For as long as I can remember I have wanted to raise chickens. It wasn't practical (or possible) when I lived in southern California (36 years). Either I lived at the beach - no chickens allowed - or in the mountains in houses perched on the sides of steep drop-offs. No room, or time, for chickens. I lived in Alaska for five years after leaving California. Nursing school and sub zero temps prohibited me from interacting with any chickens other than those I found in the meat section at the local grocery store.
Now I live on my sister and brother-in-law's property in the greater Seattle area. My husband and I parked our 34 foot motor home behind their house over a year ago and we haven't moved it since. Linda, my sister, and Art, her husband, have a house on a nice sized chunk of land. They have created a large garden where once was grass and this summer I have taken care of the fruits and vegetables growing here.
Several weeks ago, we began to "talk chickens". The people next door and those who live across the street have chickens. I say God bless the zoning laws in this area.
Art and my great-nephew Kyle tore down an old play area in the yard and began the arduous task of constructing a coop. They used the wood that had been a sort of playhouse to build the coop. Art can build ANYTHING, eyeballing the space and imagining the finished project. They worked tirelessly on 90 degree days, hammering and sawing and, occasionally, swearing. On the final few days of construction my husband stepped in and helped. Two days ago I knew that what has grown to be"a deluxe chicken townhouse" would be ready for occupancy today.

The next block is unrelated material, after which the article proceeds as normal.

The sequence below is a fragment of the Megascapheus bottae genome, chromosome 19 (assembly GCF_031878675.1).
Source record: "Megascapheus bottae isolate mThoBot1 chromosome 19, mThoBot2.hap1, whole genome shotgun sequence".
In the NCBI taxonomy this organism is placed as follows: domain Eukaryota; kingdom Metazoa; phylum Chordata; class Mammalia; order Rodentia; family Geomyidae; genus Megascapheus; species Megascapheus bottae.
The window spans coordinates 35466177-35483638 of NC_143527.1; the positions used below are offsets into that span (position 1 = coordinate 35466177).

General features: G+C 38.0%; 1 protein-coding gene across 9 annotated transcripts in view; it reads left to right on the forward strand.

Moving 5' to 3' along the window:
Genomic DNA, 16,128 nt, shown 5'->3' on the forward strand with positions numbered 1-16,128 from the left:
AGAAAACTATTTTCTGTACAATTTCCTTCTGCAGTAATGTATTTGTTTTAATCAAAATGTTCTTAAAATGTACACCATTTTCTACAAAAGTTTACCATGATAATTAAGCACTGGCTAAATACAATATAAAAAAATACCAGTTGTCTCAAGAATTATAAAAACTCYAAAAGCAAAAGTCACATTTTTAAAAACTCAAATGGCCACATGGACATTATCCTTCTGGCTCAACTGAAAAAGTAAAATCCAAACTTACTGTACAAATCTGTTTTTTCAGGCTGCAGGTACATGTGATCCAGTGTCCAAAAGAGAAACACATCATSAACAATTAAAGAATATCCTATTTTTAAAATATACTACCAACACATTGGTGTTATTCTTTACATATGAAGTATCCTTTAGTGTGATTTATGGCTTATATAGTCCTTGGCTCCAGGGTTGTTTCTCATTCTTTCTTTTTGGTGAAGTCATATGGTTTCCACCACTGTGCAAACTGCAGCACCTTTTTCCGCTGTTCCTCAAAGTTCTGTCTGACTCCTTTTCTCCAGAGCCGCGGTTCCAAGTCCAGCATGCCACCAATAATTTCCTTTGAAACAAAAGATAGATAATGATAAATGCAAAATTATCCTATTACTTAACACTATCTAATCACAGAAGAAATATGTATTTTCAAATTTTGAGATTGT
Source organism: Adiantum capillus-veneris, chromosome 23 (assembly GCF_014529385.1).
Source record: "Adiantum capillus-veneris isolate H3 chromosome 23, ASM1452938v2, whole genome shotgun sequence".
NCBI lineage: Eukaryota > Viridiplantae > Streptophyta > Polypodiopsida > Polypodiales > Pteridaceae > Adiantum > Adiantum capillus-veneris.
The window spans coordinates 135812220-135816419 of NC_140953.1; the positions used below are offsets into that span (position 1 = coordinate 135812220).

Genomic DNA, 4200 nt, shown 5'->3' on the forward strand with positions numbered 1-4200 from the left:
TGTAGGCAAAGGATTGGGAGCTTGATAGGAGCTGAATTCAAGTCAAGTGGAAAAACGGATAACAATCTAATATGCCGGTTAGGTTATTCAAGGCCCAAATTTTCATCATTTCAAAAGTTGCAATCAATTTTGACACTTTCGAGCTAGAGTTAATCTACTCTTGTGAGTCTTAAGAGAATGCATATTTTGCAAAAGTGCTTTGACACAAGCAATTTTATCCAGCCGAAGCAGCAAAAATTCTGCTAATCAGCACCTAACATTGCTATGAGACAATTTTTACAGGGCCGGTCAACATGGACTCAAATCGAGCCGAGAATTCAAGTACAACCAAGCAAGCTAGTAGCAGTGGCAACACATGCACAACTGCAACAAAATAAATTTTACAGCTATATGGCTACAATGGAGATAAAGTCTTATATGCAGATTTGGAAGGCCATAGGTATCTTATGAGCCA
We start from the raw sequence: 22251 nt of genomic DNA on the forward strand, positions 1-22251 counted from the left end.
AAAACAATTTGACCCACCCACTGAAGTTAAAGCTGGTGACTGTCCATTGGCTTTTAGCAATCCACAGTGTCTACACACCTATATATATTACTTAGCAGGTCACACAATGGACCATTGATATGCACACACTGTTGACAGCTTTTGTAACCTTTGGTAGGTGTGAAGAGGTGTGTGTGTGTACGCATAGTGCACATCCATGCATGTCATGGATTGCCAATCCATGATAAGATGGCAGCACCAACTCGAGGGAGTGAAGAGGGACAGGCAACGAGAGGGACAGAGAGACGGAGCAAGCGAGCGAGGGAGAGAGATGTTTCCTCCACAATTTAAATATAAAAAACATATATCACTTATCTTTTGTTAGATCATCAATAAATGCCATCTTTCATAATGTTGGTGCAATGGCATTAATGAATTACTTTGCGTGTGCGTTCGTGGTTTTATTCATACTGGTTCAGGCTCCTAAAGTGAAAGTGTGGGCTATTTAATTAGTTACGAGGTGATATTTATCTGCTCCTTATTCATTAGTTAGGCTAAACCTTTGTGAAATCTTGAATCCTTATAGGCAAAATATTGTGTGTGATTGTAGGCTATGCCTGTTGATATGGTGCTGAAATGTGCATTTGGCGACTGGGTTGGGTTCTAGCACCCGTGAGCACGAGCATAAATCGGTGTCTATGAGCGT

I drove home from work this morning and realized that I was very, very nervous. A dear friend and I had made a date to drive to "the chicken store", and she and I left at 10am. When we returned home at noon, we had 50 pounds of special feed, a bag of "grit" that chickens need to digest their food, a large plastic contraption to hold water for chickens, a bag of probiotics to add to the water, a large bale of chicken bedding, a block of something that actually smells good and is a concoction that serves as "chicken treats", and a special feeding container. We also had six three-month-old chickens tucked into a large cat carrier.
I had planned to purchase breeds of chickens that are good egg-layers. I was going to buy two of each of two breeds. I ended up buying those four and two that were too pretty to pass up.
My chickens spent the day getting used to their surroundings and digging up items including a very, very old empty pack of cigarettes. They pecked and chatted with each other and dug and rolled in dirt and ate and drank with great vigor. Then it came time for me to introduce my girls to their coop - an insulated (thank you, Art) haven at the top of a long steep ramp. My chickens were not amused. They were perfectly happy digging for cigarette packages. There was considerable chasing and dodging involved, but I managed to get all six chickens into the coop where they paced and pecked at the walls, wide-eyed and skittish. I stood at the coop opening and talked to them in a low voice until they settled down and then I began to pet them. One of my Rhode Island Reds actually fell asleep with her head on my hand as I gently stroked the feathers on her back. It's dark now, but I'm fairly certain they're all asleep now, perhaps dreaming of the eggs they will lay in that coop.
And I have placed a check mark next to one of the items on my bucket list, one that I was pretty sure I'd never achieve. Life is full of surprises, and some are wonderful.